Soon, the support group connected us to other experts. We began to set up Zoom calls to talk to people, to understand more about this disease we had never heard of and one that would now haunt us for the rest of our lives, to find out what would happen to Riaan, and if there was anything we could do. We learned that there is variability among symptoms - not every child gets everything - but we just don’t know what will happen to Riaan. We do know that no child survives this horrible illness. I also connected with investigators at the National Institutes of Health. I learned that there were no clinical trials, and not much in the pipeline. Dr. Francis Collins, the NIH Director, responded to my email and was very kind: he said that Riaan was beautiful, and that unfortunately the diagnosis was accurate. Frantic, I wondered what we would do.
I dove into the research myself. I made more Zoom appointments with experts. I tried to learn the lingo, the science, and what to ask. I spent hours trying to understand complex research studies. I found experts on PubMed, I read their articles, I reached out. I began to make connections with researchers, including ones abroad. They helped me to understand what they knew, what science had discovered, what was left to be discovered. Some of the people we talked to were unbelievably kind and helpful, and willing to do whatever they could. But still, we had hit a wall. What would we do? It seemed that in research, funding was always a major issue. As was time - it can take an unbelievably long time to establish proof of concept, engage in pre-clinical and clinical studies, and to go from idea to administration. And when you’re in the ultra-rare disease world, pharmaceutical companies are not as interested because it’s not profitable to help children. This is a reality.
A week or so after the diagnosis, we decided to share our story publicly - on Twitter - to get help in our hunt for a cure. We started the hashtag #PrayForRiaan. It was the best decision we made. Immediately, people messaged me good information, ideas, and the names of researchers and parents of children with rare diseases to connect with. A father of a child with a different rare disease told me something I would never forget - he said I was not helpless, that there were things we could do. We learned about genetic diseases, how labs conduct basic research, the process of drug development, and the therapeutic options available for genetic disorders including ones that had not yet been identified by the disease experts I had already spoken to.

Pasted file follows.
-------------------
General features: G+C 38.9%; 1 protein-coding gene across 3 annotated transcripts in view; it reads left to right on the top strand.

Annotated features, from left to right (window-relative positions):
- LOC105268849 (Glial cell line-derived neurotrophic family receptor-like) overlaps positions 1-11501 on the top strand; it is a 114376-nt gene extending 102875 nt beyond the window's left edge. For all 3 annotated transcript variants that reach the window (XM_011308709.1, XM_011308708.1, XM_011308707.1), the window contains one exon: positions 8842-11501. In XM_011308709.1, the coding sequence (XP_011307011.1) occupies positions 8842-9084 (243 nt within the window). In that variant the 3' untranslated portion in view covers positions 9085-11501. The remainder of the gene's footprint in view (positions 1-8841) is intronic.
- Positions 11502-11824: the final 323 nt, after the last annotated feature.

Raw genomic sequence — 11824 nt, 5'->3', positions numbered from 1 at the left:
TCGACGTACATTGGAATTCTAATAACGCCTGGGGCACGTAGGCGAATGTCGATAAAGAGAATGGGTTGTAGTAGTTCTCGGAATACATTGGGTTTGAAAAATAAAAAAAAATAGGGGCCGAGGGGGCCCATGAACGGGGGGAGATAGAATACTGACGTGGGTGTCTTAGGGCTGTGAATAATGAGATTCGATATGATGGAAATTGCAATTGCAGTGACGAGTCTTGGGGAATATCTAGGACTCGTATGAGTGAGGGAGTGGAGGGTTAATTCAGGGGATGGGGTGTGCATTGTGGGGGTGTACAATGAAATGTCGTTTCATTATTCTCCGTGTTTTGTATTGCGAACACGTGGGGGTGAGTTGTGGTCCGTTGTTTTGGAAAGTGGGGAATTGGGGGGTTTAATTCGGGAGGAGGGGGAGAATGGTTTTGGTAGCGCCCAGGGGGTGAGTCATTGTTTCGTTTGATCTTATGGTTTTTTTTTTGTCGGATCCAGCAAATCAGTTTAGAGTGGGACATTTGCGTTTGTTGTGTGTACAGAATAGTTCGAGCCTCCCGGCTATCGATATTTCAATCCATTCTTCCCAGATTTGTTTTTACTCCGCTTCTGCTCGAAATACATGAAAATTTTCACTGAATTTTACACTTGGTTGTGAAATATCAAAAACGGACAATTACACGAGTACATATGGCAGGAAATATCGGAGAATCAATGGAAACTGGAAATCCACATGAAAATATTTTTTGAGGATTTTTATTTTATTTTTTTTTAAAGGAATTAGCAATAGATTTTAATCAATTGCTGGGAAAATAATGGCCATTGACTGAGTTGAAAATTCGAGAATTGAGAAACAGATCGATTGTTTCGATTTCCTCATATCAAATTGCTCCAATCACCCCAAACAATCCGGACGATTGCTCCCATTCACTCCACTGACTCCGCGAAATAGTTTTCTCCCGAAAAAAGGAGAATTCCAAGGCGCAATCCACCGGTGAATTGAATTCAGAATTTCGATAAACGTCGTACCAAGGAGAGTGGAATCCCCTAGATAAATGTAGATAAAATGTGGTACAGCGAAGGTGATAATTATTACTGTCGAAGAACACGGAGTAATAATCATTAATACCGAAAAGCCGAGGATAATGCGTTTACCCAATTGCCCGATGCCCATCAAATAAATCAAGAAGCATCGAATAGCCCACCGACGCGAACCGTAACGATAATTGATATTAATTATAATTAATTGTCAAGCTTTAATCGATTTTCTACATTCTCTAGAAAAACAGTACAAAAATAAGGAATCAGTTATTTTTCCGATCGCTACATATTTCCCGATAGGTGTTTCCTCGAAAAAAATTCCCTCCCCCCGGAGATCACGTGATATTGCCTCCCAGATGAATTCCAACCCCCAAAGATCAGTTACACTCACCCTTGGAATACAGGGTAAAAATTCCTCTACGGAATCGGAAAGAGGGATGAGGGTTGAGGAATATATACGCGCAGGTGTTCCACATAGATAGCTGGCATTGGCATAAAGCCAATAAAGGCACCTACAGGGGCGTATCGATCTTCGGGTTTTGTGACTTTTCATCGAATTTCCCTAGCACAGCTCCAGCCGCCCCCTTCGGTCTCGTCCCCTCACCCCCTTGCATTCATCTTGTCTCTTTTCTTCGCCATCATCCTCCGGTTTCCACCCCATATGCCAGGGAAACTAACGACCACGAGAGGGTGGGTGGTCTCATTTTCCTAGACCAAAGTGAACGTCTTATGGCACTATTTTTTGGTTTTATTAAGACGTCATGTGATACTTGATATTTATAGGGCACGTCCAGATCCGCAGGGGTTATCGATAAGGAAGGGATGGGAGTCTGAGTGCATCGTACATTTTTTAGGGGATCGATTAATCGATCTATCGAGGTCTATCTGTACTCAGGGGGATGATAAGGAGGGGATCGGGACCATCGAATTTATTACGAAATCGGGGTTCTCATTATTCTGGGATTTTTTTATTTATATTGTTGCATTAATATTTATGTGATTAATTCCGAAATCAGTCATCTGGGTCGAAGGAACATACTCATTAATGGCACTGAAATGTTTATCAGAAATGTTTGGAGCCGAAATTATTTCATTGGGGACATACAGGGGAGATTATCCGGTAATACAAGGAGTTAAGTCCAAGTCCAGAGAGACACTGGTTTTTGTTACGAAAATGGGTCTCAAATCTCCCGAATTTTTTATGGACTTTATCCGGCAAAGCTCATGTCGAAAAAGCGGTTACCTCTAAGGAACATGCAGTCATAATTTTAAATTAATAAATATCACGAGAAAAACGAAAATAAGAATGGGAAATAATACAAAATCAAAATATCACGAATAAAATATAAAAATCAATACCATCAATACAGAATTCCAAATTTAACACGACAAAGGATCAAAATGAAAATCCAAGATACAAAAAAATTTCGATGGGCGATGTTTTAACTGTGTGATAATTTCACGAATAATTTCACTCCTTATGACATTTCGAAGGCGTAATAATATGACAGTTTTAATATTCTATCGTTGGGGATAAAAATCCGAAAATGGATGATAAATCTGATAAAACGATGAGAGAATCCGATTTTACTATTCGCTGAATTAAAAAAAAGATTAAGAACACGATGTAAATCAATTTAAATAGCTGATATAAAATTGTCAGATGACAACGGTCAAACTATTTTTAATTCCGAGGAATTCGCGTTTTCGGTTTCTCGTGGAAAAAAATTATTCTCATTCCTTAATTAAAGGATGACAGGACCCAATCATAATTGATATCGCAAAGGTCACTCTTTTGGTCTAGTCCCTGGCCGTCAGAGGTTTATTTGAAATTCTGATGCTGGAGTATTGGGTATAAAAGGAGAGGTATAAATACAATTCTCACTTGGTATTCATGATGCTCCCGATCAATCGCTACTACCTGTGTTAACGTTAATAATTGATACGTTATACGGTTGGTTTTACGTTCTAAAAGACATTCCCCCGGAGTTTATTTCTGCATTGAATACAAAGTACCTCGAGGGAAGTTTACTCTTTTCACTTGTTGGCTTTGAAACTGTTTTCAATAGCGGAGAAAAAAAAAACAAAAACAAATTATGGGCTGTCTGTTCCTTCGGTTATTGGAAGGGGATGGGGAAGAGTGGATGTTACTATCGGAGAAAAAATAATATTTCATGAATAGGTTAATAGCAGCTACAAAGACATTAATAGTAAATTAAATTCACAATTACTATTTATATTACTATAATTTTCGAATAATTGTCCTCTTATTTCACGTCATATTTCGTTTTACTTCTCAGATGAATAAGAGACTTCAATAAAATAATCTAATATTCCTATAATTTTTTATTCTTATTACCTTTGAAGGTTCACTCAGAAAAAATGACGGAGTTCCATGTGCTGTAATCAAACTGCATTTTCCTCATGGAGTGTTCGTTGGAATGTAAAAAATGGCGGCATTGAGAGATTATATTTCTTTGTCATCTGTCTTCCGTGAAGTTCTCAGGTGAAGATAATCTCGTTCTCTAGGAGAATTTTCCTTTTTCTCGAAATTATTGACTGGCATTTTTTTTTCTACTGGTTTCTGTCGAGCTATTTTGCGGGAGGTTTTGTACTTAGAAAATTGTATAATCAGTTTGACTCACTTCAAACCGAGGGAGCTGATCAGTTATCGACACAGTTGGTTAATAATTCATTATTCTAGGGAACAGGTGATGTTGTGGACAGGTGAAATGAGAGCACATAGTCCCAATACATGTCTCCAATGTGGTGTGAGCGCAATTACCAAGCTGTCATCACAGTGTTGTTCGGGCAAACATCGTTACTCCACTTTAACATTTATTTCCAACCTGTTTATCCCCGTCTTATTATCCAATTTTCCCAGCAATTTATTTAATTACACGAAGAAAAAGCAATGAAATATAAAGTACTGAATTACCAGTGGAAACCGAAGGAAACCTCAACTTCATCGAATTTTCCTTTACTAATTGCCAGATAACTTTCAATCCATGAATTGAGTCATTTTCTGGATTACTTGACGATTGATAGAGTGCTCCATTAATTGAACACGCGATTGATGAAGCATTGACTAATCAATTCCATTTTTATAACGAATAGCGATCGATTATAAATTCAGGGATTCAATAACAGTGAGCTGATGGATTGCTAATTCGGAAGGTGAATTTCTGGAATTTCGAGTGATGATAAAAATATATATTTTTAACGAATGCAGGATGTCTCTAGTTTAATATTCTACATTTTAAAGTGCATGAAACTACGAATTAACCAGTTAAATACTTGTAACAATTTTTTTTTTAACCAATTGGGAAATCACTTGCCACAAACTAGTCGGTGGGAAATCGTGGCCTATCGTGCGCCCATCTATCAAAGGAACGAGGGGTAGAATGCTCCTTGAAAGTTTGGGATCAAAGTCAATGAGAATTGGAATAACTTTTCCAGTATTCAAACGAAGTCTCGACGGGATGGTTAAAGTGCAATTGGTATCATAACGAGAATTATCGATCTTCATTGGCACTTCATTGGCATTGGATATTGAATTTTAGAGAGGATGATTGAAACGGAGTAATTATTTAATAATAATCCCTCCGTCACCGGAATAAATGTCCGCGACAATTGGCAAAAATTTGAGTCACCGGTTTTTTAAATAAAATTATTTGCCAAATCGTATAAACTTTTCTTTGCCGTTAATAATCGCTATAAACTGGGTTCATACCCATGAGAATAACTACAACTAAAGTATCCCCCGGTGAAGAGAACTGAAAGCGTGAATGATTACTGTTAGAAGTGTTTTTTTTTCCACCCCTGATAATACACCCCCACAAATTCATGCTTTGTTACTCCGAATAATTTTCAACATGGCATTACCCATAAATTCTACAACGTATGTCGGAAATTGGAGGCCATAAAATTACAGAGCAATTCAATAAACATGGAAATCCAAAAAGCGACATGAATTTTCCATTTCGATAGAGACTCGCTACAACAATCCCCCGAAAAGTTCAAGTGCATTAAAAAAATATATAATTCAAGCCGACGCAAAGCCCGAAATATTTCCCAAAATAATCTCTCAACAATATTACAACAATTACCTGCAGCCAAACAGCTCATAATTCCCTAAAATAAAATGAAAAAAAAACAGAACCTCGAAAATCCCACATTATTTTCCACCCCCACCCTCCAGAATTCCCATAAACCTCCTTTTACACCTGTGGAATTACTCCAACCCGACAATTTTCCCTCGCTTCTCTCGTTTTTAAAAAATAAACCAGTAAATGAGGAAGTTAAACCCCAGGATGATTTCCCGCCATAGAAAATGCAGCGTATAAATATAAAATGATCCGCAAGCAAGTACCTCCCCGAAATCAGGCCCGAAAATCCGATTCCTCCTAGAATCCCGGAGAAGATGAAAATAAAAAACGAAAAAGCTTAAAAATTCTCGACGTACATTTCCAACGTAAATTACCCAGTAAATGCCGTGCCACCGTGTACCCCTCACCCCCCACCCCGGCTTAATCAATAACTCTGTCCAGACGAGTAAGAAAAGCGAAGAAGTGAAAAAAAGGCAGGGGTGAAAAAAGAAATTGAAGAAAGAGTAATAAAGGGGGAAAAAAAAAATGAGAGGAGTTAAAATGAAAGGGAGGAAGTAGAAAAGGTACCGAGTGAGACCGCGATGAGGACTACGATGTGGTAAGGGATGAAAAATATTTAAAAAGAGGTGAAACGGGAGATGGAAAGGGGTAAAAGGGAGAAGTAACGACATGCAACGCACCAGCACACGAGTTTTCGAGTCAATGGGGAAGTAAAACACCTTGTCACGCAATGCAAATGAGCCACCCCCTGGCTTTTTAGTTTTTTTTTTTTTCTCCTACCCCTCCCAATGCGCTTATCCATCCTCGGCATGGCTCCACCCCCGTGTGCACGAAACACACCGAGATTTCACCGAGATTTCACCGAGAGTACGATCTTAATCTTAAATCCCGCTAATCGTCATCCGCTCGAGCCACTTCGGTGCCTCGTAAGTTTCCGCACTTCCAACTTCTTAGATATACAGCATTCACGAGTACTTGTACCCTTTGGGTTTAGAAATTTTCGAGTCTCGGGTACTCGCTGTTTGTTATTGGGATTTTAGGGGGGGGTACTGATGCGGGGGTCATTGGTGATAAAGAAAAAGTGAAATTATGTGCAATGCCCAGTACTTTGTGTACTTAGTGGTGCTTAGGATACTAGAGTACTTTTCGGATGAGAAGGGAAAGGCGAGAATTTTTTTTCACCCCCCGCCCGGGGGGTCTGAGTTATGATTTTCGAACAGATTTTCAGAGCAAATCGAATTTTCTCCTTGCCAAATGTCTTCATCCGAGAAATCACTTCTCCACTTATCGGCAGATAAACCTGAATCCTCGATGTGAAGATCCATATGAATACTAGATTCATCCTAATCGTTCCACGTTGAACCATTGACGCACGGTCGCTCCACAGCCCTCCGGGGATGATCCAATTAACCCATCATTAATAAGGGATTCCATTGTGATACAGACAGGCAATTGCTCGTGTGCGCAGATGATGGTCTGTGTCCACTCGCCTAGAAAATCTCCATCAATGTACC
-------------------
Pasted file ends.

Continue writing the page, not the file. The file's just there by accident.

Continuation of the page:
Based on the new information, we sought out more experts. The experts connected us to other experts.
We now know we are the ones who have to push for a cure. To save Riaan’s life.
Today, we’re at the point where we have learned about a few novel and experimental medications that *may* theoretically help ease the impact of Riaan’s specific mutation, and are exploring a path - that although may take some time - could potentially work as an ultimate cure for the disease (gene replacement therapy). Working with an institution, we’re at the very early stages of trying to collect samples and run experiments. Research takes time, this I have learned. It’s frustrating but it takes time. But we have a plan and a team of researchers and physicians who are working with us. We are doing something. Our next step - as we await this preliminary fact-finding process - is to raise a lot of money to push these projects forward. Finding a cure is an incredibly costly endeavor, more money than I have ever made or will make in my life.
We still have a long way to go, and so much to do. But we have made *some* progress from diagnosis day, and we will not rest until we find a cure. We believe now more than ever that an answer is out there for our boy, and other children. We have faith. We have chardi kala (eternal optimism). No matter how much it costs. Our baby boy - our sweet, perfect Riaan - is worth it.
(Note, we have not yet publicly identified the name of the disease because we’re still exploring what we feel comfortable sharing and appreciate your understanding. If you would like to connect us to researchers or parents or anyone who may be able to help, we’re happy to share more information privately - thank you).